// buffers for magnetical and electrical fields for nodal points per element
cl::sycl::buffer<real3_t, 2> b_H(cl::sycl::range<2>mesh_elements, nodal_points_per_element);
cl::sycl::buffer<real3_t, 2> b_E(cl::sycl::range<2>mesh_elements, nodal_points_per_element);

Additionally, we can have short and meaningful expressions in our code, such as
real3_t const fluxH = dH - dot_product(normal, dH) * normal - cross_product(normal, dE);
real3_t const fluxE = dE - dot_product(normal, dE) * normal + cross_product(normal, dH);

Here, coord_t and real3_t are simply vectors of three doubles. A lot of geometrical information on the mesh is needed for the computations, e.g., neighborhood relations between elements and their faces for the exchange of the numerical flux. Naturally, we implemented the geometric data as SYCL buffers using our data types to use them inside the kernels. However, a large portion of this data has to be calculated first, as the mesh file only stores physical coordinates of vertices and a mapping from vertices to elements. This preparatory work does not need to be accelerated (in fact, it is hard to parallelize and the speedup gained is negligible), so we do this sequentially on the host CPU and only initialize and use the SYCL queue much later.

So, the program's structure looks like the following:
// declaration of SYCL buffers for mesh and data
// initialization of mesh data structures
// computation of neccessary mesh information and data initialization

#if defined USE_CPU
auto selector = cl::sycl::cpu_selector{};
#elif defined USE_GPU
auto selector = cl::sycl::gpu_selector{};
auto device = selector.select_device();

cl::sycl::queue queue(selector);
for (size_t timestep = 0; timestep < timesteps; ++timestep) {
for (size_t runge_kutta_stage = 1; runge_kutta_stage <= 5; ++runge_kutta_stage) {
queue.submit([&](cl::sycl::handler &cgh) {
// accessors ...
cgh.parallel_for<class mw_surfacevolume>(cl::sycl::nd_range<1>mesh_elements, 32, [=](cl::sycl::nd_item<1> itm) { ... });
queue.submit([&](cl::sycl::handler &cgh) {
// accessors ...
cgh.parallel_for<class mw_rk>(cl::sycl::nd_range<1>mesh_elements, 32, [=](cl::sycl::nd_item<1> itm) { ... });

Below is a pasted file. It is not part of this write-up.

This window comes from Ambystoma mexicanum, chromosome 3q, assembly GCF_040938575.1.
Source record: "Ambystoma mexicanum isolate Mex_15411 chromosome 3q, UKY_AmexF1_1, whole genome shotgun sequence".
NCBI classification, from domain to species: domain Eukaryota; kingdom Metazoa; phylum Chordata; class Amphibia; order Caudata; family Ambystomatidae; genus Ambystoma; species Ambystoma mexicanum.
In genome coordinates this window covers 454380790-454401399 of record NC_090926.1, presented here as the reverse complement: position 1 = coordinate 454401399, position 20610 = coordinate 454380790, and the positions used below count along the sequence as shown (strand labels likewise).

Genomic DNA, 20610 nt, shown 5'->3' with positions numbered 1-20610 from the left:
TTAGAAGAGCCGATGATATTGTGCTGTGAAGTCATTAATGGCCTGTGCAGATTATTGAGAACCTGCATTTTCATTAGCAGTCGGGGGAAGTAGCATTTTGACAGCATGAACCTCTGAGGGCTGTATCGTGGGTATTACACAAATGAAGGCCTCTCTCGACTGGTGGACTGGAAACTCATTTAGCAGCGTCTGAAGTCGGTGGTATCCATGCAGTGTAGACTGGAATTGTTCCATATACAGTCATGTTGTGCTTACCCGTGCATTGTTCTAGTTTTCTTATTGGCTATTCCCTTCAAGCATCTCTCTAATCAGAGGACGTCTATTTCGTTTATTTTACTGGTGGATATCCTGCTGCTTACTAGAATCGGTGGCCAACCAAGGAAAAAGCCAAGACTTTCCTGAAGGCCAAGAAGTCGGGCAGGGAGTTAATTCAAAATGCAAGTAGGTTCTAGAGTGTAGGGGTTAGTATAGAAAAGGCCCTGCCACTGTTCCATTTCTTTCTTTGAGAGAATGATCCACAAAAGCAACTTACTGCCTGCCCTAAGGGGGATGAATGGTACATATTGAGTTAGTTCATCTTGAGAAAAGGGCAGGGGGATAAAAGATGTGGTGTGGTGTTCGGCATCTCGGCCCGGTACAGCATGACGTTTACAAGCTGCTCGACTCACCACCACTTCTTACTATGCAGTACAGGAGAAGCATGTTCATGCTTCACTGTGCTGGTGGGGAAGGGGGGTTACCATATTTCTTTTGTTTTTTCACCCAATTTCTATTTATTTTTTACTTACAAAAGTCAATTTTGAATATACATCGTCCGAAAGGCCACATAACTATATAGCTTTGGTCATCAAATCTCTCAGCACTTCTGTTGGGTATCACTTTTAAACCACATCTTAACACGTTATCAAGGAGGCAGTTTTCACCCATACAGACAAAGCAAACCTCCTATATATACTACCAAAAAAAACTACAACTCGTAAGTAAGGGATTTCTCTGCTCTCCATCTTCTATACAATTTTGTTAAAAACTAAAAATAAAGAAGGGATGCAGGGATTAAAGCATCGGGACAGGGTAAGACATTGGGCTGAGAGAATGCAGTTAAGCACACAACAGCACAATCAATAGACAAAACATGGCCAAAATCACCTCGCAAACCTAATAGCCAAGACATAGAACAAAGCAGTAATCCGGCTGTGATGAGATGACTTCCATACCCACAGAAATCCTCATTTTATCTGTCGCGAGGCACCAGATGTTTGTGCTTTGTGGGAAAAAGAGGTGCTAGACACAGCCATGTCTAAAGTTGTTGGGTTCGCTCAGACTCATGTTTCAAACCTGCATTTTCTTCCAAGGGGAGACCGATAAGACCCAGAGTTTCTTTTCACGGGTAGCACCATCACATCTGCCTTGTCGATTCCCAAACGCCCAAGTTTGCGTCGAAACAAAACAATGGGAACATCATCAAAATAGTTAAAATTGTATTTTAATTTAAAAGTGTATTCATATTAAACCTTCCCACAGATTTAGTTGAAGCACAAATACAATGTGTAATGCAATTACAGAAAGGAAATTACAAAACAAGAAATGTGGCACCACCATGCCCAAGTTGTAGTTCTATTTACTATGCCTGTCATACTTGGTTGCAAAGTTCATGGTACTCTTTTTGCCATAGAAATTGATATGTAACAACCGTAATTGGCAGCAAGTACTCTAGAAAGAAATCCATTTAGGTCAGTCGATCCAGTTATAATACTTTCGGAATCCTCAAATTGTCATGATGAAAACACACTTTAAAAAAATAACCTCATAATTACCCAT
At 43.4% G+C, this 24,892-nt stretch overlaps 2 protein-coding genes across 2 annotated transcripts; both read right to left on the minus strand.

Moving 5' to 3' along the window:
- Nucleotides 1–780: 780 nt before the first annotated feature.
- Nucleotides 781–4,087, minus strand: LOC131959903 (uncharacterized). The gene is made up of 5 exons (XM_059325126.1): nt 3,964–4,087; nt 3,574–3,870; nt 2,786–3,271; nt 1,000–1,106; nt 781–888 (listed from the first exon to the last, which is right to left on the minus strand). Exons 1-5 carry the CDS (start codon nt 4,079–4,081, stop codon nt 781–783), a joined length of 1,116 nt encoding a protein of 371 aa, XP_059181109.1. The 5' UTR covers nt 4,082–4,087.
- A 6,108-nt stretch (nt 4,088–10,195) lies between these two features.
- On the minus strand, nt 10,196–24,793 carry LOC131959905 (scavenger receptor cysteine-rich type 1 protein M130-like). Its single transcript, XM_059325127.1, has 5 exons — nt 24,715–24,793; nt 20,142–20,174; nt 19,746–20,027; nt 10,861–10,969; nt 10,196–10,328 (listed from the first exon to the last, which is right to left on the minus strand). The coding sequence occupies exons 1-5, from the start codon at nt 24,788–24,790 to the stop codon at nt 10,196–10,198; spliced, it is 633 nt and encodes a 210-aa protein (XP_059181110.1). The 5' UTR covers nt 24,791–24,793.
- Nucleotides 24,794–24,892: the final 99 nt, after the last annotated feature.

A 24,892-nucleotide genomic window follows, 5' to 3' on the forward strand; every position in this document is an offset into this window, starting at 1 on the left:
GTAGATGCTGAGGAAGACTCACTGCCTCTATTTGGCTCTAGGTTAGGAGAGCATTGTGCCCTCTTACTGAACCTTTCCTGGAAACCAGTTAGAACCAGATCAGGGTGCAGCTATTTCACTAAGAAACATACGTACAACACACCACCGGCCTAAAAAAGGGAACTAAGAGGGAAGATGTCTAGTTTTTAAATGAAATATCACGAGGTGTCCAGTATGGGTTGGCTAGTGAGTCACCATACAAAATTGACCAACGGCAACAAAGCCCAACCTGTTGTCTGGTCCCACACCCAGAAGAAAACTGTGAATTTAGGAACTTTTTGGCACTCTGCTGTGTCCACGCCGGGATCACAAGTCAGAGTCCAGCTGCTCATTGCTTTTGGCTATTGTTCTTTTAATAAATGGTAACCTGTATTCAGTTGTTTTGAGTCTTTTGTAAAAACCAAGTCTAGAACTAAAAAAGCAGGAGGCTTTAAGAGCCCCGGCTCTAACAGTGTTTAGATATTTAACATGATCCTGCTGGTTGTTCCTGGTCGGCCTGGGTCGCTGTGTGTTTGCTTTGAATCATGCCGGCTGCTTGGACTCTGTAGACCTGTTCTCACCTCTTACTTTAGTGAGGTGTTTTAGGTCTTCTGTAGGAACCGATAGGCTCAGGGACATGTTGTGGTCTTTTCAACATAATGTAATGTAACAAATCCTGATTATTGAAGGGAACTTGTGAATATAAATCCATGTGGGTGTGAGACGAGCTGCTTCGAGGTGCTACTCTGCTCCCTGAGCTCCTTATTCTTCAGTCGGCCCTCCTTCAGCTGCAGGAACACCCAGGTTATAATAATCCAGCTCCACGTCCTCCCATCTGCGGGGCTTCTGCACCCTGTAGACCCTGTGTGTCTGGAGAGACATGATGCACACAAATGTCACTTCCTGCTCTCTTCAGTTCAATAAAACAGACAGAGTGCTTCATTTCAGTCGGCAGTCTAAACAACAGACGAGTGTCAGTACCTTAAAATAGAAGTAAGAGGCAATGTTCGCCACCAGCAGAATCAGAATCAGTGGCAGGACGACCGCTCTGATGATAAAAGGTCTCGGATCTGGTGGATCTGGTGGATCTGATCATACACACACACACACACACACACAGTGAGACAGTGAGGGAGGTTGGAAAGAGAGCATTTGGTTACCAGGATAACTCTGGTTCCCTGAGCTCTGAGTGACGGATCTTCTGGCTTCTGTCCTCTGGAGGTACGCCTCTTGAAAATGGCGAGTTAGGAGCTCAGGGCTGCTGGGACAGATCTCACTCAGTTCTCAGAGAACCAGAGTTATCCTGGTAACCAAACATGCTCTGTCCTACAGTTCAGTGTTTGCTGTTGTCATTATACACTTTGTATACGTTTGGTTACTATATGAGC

Overall, our SYCL-based implementation is significantly shorter and much easier to read and understand than the original code, and consequently less prone to programming errors. Additionally, we are able to easily evaluate the code not only on standard CPUs, but also on GPUs. In this work, we focused on the programmability and portability aspect of SYCL and did not research any potential impact on performance improvements we can apply to our code. There are many optimizations possible, such as avoiding scattered memory operations caused by the array-of-structs memory layout we are currently using, and taking care that all buffers are properly aligned and padded, to improve memory access times. Furthermore, we need to check which optimizations need to be applied for GPUs.

However, to simply get an impression of the resulting performance, we ran exactly the same code on a number of different devices, i.e., an Intel Core i7-6700, an Intel Xeon E5640, and a low-end NVIDIA GPU (GTX 745) for mesh sizes ranging from 72 to 10k elements.

As a conclusion, we are very satisfied with how easy it was to implement the code with SYCL, but need to do further investigations on how to write performance-optimal code. If you are interested in reading a detailed explanation and discussion using software complexity metrics, please have a look at our published research paper.